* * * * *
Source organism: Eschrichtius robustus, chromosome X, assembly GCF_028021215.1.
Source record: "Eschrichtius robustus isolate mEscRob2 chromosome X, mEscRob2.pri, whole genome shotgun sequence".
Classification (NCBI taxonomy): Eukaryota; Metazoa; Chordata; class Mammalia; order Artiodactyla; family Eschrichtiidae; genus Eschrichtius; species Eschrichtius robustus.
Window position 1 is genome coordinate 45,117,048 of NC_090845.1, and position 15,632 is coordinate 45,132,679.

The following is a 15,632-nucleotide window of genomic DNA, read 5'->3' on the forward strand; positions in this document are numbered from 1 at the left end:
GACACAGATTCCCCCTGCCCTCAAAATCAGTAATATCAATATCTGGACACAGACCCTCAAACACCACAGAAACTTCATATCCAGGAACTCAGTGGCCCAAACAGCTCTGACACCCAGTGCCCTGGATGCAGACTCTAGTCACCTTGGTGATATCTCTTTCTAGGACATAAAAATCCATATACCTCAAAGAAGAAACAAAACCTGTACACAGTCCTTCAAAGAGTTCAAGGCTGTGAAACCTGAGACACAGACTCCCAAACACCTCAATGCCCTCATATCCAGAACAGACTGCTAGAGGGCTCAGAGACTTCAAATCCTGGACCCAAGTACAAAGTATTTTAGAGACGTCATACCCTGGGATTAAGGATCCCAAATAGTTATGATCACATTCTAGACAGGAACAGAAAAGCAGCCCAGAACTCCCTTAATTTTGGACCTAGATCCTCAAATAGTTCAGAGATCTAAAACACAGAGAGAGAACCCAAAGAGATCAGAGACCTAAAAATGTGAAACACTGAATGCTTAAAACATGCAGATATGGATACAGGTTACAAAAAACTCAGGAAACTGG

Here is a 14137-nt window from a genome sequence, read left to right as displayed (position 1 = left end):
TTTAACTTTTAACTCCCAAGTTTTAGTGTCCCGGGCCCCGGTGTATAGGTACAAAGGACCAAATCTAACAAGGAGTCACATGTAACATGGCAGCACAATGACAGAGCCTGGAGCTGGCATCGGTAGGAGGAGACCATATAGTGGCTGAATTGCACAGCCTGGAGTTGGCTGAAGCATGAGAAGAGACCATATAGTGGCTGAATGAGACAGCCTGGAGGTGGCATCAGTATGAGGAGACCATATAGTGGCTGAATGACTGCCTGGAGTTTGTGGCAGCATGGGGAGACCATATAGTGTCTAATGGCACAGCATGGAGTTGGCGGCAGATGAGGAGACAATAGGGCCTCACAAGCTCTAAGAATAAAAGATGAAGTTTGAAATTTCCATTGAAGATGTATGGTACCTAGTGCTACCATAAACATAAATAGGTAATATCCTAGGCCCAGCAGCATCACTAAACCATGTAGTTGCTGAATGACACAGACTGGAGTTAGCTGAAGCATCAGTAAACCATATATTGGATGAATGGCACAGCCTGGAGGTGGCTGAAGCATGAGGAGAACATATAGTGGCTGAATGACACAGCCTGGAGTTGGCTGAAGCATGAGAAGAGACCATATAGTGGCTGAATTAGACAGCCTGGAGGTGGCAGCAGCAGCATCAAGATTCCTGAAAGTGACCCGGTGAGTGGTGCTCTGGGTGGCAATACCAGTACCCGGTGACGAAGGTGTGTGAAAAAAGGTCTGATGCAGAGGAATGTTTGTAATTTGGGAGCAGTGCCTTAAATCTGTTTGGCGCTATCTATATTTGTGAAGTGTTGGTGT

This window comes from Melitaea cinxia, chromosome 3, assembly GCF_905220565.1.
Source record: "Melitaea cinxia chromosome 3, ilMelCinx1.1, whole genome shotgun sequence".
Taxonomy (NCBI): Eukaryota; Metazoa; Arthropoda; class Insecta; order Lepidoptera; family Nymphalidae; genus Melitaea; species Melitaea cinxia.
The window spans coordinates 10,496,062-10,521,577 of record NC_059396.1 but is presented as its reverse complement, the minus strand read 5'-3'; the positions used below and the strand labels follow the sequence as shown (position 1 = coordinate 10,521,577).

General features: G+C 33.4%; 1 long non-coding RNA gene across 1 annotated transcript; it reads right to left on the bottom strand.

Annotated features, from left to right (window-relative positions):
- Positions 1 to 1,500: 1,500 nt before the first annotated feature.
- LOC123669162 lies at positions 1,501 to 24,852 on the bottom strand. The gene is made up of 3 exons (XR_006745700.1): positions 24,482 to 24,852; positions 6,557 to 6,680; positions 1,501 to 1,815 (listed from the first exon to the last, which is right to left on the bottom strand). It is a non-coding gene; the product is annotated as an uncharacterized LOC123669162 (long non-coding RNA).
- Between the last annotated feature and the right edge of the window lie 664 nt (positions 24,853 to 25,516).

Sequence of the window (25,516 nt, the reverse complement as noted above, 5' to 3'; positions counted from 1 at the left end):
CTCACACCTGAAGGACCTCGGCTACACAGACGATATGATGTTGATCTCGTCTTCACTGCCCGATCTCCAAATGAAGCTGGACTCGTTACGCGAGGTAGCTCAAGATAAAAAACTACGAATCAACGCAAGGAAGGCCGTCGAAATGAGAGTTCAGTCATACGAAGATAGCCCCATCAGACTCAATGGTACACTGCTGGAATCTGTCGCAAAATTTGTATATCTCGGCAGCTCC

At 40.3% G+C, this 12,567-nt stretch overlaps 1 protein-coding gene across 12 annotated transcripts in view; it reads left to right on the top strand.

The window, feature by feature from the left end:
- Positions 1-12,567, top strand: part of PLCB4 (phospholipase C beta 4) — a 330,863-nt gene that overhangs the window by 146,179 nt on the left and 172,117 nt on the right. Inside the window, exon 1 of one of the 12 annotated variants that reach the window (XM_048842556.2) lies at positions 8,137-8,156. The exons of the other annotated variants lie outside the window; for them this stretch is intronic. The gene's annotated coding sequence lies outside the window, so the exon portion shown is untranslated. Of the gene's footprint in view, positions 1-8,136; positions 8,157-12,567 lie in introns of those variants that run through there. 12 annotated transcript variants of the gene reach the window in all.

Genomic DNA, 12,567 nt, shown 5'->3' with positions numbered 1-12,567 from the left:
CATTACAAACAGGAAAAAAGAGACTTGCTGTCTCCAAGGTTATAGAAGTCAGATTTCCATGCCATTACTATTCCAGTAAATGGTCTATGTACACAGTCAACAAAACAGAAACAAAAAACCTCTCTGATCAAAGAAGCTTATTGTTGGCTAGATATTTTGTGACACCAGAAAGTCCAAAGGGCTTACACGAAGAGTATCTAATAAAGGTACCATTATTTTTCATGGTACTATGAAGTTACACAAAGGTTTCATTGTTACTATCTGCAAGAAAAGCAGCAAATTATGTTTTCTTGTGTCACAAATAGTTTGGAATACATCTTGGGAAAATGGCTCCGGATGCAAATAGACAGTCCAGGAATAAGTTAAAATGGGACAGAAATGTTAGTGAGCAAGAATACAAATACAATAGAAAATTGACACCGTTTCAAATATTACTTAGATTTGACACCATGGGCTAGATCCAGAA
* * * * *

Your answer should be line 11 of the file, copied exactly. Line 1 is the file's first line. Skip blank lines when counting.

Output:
Taxonomy (NCBI): Eukaryota; Metazoa; Arthropoda; class Insecta; order Lepidoptera; family Nymphalidae; genus Melitaea; species Melitaea cinxia.